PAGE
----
10

String to be split

abc:def:ghi\:klm:nop

String should be split based on ":" "\" is escape character. So "\:" should not be treated as token.

split(":") gives

[abc]
[def]
[ghi\]
[klm]
[nop]

Required output is array of string

[abc]
[def]
[ghi\:klm]
[nop]

How can the \: be ignored

16

Use a look-behind assertion:

split("(?<!\\\\):")

This will only match if there is no preceding \. Using double escaping \\\\ is required as one is required for the string declaration and one for the regular expression.

Note however that this will not allow you to escape backslashes, in the case that you want to allow a token to end with a backslash. To do that you will have to first replace all double backslashes with

string.replaceAll("\\\\\\\\", ESCAPE_BACKSLASH)

(where ESCAPE_BACKSLASH is a string which will not occur in your input) and then, after splitting using the look-behind assertion, replace the ESCAPE_BACKSLASH string with an unescaped backslash with

token.replaceAll(ESCAPE_BACKSLASH, "\\\\")
1

Gumbo was right using a look-behind assertion, but in case your string contains the escaped escape character (e.g. \\) right in front of a comma, the split might break. See this example:

test1\,test1,test2\\,test3\\\,test3\\\\,test4

If you do a simple look-behind split for (?<!\\), as Gumbo suggested, the string gets split into two parts only test1\,test1 and test2\\,test3\\\,test3\\\\,test4. This is because the look-behind just checks one character back for the escape character. What would actually be correct, if the string is split on commas and commas preceded by an even number of escape characters.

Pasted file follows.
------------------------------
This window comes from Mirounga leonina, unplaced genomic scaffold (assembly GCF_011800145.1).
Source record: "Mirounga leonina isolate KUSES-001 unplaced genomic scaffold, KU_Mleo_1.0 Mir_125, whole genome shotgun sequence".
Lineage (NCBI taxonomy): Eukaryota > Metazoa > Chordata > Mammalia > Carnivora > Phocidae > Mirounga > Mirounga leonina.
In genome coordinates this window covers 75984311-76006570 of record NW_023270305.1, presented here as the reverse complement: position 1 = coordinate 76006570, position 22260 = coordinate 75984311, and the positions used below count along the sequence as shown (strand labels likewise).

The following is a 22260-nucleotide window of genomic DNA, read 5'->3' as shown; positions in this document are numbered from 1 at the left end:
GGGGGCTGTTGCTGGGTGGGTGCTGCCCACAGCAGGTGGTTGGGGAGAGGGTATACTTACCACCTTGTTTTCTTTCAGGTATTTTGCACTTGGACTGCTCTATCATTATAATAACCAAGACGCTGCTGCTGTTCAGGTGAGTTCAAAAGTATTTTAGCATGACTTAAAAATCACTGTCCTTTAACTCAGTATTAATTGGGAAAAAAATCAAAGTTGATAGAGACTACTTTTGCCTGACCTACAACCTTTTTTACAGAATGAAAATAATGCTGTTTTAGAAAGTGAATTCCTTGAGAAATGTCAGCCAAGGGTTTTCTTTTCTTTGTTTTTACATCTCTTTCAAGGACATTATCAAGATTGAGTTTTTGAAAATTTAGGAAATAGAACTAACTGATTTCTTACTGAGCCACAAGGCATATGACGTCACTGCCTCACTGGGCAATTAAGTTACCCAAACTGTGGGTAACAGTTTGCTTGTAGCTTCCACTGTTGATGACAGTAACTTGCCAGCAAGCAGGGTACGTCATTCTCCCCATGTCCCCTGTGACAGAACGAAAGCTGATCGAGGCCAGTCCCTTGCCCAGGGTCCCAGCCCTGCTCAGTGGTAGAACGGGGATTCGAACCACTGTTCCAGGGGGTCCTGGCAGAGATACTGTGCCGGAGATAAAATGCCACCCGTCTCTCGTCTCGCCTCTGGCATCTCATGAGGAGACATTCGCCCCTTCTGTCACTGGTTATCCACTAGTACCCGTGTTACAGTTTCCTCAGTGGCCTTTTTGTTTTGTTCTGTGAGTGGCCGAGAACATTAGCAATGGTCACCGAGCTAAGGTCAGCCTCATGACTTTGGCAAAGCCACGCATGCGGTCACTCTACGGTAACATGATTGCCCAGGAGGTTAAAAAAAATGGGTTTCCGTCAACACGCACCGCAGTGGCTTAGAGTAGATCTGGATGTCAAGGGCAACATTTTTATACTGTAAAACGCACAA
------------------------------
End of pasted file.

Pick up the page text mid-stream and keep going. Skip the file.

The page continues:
To achieve this a slightly more complex (double) look-behind expression is needed:

(?<!(?<![^\\]\\(?:\\{2}){0,10})\\),

Using this more complex regular expression in Java, again requires to escape all \ by \\. So this should be a more sophisticated answer to your question:

"any comma separated string".split("(?<!(?<![^\\\\]\\\\(?:\\\\{2}){0,10})\\\\),");

Note: Java does not support infinite repetitions inside of lookbehinds. Therefore only up to 10 repeating double escape characters are checked by using the expression {0,10}. If needed, you can increase this value by adjusting the latter number.

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